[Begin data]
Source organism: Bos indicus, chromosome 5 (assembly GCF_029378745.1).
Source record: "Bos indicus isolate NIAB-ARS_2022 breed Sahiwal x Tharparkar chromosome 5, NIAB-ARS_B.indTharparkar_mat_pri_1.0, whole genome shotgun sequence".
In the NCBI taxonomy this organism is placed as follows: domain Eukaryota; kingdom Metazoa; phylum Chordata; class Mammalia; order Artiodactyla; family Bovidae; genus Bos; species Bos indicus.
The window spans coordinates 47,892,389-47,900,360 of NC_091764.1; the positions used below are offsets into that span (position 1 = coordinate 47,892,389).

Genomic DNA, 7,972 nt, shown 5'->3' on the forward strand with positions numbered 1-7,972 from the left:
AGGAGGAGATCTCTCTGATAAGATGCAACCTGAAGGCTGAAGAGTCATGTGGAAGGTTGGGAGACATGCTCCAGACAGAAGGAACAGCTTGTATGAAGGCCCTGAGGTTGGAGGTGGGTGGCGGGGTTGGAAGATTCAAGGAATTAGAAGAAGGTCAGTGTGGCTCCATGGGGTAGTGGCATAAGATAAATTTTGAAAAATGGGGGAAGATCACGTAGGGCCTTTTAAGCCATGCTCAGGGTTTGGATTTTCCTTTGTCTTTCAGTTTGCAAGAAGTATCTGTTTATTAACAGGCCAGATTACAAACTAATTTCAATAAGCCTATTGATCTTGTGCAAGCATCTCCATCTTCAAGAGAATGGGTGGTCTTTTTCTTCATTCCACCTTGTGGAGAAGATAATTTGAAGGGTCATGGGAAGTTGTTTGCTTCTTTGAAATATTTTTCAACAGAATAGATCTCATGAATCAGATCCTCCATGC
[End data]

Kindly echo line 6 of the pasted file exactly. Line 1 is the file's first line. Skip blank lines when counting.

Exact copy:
AGGAGGAGATCTCTCTGATAAGATGCAACCTGAAGGCTGAAGAGTCATGTGGAAGGTTGGGAGACATGCTCCAGACAGAAGGAACAGCTTGTATGAAGGCCCTGAGGTTGGAGGTGGGTGGCGGGGTTGGAAGATTCAAGGAATTAGAAGAAGGTCAGTGTGGCTCCATGGGGTAGTGGCATAAGATAAATTTTGAAAAATGGGGGAAGATCACGTAGGGCCTTTTAAGCCATGCTCAGGGTTTGGATTTTCCTTTGTCTTTCAGTTTGCAAGAAGTATCTGTTTATTAACAGGCCAGATTACAAACTAATTTCAATAAGCCTATTGATCTTGTGCAAGCATCTCCATCTTCAAGAGAATGGGTGGTCTTTTTCTTCATTCCACCTTGTGGAGAAGATAATTTGAAGGGTCATGGGAAGTTGTTTGCTTCTTTGAAATATTTTTCAACAGAATAGATCTCATGAATCAGATCCTCCATGC